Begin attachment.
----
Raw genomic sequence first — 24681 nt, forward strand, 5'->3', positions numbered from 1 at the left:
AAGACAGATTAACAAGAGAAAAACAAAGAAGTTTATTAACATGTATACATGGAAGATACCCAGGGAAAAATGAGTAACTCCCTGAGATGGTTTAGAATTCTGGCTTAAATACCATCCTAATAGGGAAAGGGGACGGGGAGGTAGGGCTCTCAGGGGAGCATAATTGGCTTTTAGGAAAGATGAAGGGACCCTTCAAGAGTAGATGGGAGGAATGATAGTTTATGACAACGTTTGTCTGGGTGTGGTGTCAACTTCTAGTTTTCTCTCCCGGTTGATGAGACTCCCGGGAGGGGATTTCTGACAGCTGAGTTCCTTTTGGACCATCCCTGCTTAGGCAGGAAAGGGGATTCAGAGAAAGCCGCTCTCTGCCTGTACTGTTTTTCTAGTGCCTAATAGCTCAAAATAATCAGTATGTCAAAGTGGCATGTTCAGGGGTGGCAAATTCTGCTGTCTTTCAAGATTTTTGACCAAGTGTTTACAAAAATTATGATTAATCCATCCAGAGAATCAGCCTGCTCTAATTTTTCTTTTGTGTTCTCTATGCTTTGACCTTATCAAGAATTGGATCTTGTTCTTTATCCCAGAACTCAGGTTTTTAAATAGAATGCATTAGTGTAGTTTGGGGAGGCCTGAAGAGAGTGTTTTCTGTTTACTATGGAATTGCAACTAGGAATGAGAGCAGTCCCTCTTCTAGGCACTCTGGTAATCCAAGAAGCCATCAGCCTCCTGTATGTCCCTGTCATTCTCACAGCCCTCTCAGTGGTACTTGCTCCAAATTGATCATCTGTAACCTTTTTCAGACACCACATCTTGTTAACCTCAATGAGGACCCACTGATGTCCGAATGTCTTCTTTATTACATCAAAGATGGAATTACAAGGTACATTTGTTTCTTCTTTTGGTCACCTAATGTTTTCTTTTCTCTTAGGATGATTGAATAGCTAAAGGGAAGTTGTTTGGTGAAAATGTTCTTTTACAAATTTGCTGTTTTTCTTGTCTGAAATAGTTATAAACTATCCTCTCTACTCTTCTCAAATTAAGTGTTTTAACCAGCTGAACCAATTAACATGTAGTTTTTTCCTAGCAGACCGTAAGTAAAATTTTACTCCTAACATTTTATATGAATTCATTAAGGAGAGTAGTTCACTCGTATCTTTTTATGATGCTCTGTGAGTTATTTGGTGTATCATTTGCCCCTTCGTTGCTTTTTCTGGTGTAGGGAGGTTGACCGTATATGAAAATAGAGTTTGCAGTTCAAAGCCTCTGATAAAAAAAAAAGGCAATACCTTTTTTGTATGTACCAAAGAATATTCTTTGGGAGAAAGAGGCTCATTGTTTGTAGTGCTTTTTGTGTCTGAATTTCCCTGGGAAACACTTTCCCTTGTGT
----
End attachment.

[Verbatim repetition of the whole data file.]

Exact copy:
Raw genomic sequence first — 24681 nt, forward strand, 5'->3', positions numbered from 1 at the left:
AAGACAGATTAACAAGAGAAAAACAAAGAAGTTTATTAACATGTATACATGGAAGATACCCAGGGAAAAATGAGTAACTCCCTGAGATGGTTTAGAATTCTGGCTTAAATACCATCCTAATAGGGAAAGGGGACGGGGAGGTAGGGCTCTCAGGGGAGCATAATTGGCTTTTAGGAAAGATGAAGGGACCCTTCAAGAGTAGATGGGAGGAATGATAGTTTATGACAACGTTTGTCTGGGTGTGGTGTCAACTTCTAGTTTTCTCTCCCGGTTGATGAGACTCCCGGGAGGGGATTTCTGACAGCTGAGTTCCTTTTGGACCATCCCTGCTTAGGCAGGAAAGGGGATTCAGAGAAAGCCGCTCTCTGCCTGTACTGTTTTTCTAGTGCCTAATAGCTCAAAATAATCAGTATGTCAAAGTGGCATGTTCAGGGGTGGCAAATTCTGCTGTCTTTCAAGATTTTTGACCAAGTGTTTACAAAAATTATGATTAATCCATCCAGAGAATCAGCCTGCTCTAATTTTTCTTTTGTGTTCTCTATGCTTTGACCTTATCAAGAATTGGATCTTGTTCTTTATCCCAGAACTCAGGTTTTTAAATAGAATGCATTAGTGTAGTTTGGGGAGGCCTGAAGAGAGTGTTTTCTGTTTACTATGGAATTGCAACTAGGAATGAGAGCAGTCCCTCTTCTAGGCACTCTGGTAATCCAAGAAGCCATCAGCCTCCTGTATGTCCCTGTCATTCTCACAGCCCTCTCAGTGGTACTTGCTCCAAATTGATCATCTGTAACCTTTTTCAGACACCACATCTTGTTAACCTCAATGAGGACCCACTGATGTCCGAATGTCTTCTTTATTACATCAAAGATGGAATTACAAGGTACATTTGTTTCTTCTTTTGGTCACCTAATGTTTTCTTTTCTCTTAGGATGATTGAATAGCTAAAGGGAAGTTGTTTGGTGAAAATGTTCTTTTACAAATTTGCTGTTTTTCTTGTCTGAAATAGTTATAAACTATCCTCTCTACTCTTCTCAAATTAAGTGTTTTAACCAGCTGAACCAATTAACATGTAGTTTTTTCCTAGCAGACCGTAAGTAAAATTTTACTCCTAACATTTTATATGAATTCATTAAGGAGAGTAGTTCACTCGTATCTTTTTATGATGCTCTGTGAGTTATTTGGTGTATCATTTGCCCCTTCGTTGCTTTTTCTGGTGTAGGGAGGTTGACCGTATATGAAAATAGAGTTTGCAGTTCAAAGCCTCTGATAAAAAAAAAAGGCAATACCTTTTTTGTATGTACCAAAGAATATTCTTTGGGAGAAAGAGGCTCATTGTTTGTAGTGCTTTTTGTGTCTGAATTTCCCTGGGAAACACTTTCCCTTGTGT